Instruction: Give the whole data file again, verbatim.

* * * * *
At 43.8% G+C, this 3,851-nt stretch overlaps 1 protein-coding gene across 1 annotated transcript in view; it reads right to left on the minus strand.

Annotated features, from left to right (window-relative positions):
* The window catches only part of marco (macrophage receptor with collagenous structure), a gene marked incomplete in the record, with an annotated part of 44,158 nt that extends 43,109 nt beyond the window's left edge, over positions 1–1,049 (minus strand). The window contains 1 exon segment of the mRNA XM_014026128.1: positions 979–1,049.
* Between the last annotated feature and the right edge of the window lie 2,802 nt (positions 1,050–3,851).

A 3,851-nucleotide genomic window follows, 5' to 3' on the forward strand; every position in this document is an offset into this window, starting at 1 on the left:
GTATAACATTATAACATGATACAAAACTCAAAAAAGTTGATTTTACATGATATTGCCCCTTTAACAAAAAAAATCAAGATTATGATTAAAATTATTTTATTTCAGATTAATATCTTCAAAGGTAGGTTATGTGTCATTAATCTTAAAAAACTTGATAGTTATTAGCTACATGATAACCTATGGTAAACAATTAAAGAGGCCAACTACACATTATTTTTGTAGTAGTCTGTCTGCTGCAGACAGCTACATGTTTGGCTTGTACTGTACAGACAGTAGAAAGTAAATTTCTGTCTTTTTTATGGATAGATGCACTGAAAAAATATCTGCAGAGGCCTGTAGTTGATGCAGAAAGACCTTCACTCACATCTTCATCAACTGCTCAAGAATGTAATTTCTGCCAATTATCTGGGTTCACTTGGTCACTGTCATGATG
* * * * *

At 43.8% G+C, this 3,851-nt stretch overlaps 1 protein-coding gene across 1 annotated transcript in view; it reads right to left on the minus strand.

Annotated features, from left to right (window-relative positions):
* The window catches only part of marco (macrophage receptor with collagenous structure), a gene marked incomplete in the record, with an annotated part of 44,158 nt that extends 43,109 nt beyond the window's left edge, over positions 1–1,049 (minus strand). The window contains 1 exon segment of the mRNA XM_014026128.1: positions 979–1,049.
* Between the last annotated feature and the right edge of the window lie 2,802 nt (positions 1,050–3,851).

A 3,851-nucleotide genomic window follows, 5' to 3' on the forward strand; every position in this document is an offset into this window, starting at 1 on the left:
GTATAACATTATAACATGATACAAAACTCAAAAAAGTTGATTTTACATGATATTGCCCCTTTAACAAAAAAAATCAAGATTATGATTAAAATTATTTTATTTCAGATTAATATCTTCAAAGGTAGGTTATGTGTCATTAATCTTAAAAAACTTGATAGTTATTAGCTACATGATAACCTATGGTAAACAATTAAAGAGGCCAACTACACATTATTTTTGTAGTAGTCTGTCTGCTGCAGACAGCTACATGTTTGGCTTGTACTGTACAGACAGTAGAAAGTAAATTTCTGTCTTTTTTATGGATAGATGCACTGAAAAAATATCTGCAGAGGCCTGTAGTTGATGCAGAAAGACCTTCACTCACATCTTCATCAACTGCTCAAGAATGTAATTTCTGCCAATTATCTGGGTTCACTTGGTCACTGTCATGATG